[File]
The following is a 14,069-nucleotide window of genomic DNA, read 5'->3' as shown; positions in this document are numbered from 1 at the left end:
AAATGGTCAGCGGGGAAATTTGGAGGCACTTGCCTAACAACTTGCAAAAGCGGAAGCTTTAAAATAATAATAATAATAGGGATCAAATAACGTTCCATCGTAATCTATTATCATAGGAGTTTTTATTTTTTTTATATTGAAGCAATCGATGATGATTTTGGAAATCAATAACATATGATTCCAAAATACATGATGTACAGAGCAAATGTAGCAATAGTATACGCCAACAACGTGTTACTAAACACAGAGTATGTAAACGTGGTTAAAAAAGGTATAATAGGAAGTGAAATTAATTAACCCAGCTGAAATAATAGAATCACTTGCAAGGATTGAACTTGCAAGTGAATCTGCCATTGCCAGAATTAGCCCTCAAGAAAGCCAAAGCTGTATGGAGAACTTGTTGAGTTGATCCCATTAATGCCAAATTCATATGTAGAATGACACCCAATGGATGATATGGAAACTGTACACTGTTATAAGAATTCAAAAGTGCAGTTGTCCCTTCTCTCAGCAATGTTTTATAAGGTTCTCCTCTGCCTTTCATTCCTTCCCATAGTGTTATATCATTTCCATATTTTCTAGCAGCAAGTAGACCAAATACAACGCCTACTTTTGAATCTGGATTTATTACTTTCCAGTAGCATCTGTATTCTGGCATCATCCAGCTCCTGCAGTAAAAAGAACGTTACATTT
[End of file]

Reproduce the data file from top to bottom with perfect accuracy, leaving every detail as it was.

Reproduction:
The following is a 14,069-nucleotide window of genomic DNA, read 5'->3' as shown; positions in this document are numbered from 1 at the left end:
AAATGGTCAGCGGGGAAATTTGGAGGCACTTGCCTAACAACTTGCAAAAGCGGAAGCTTTAAAATAATAATAATAATAGGGATCAAATAACGTTCCATCGTAATCTATTATCATAGGAGTTTTTATTTTTTTTATATTGAAGCAATCGATGATGATTTTGGAAATCAATAACATATGATTCCAAAATACATGATGTACAGAGCAAATGTAGCAATAGTATACGCCAACAACGTGTTACTAAACACAGAGTATGTAAACGTGGTTAAAAAAGGTATAATAGGAAGTGAAATTAATTAACCCAGCTGAAATAATAGAATCACTTGCAAGGATTGAACTTGCAAGTGAATCTGCCATTGCCAGAATTAGCCCTCAAGAAAGCCAAAGCTGTATGGAGAACTTGTTGAGTTGATCCCATTAATGCCAAATTCATATGTAGAATGACACCCAATGGATGATATGGAAACTGTACACTGTTATAAGAATTCAAAAGTGCAGTTGTCCCTTCTCTCAGCAATGTTTTATAAGGTTCTCCTCTGCCTTTCATTCCTTCCCATAGTGTTATATCATTTCCATATTTTCTAGCAGCAAGTAGACCAAATACAACGCCTACTTTTGAATCTGGATTTATTACTTTCCAGTAGCATCTGTATTCTGGCATCATCCAGCTCCTGCAGTAAAAAGAACGTTACATTT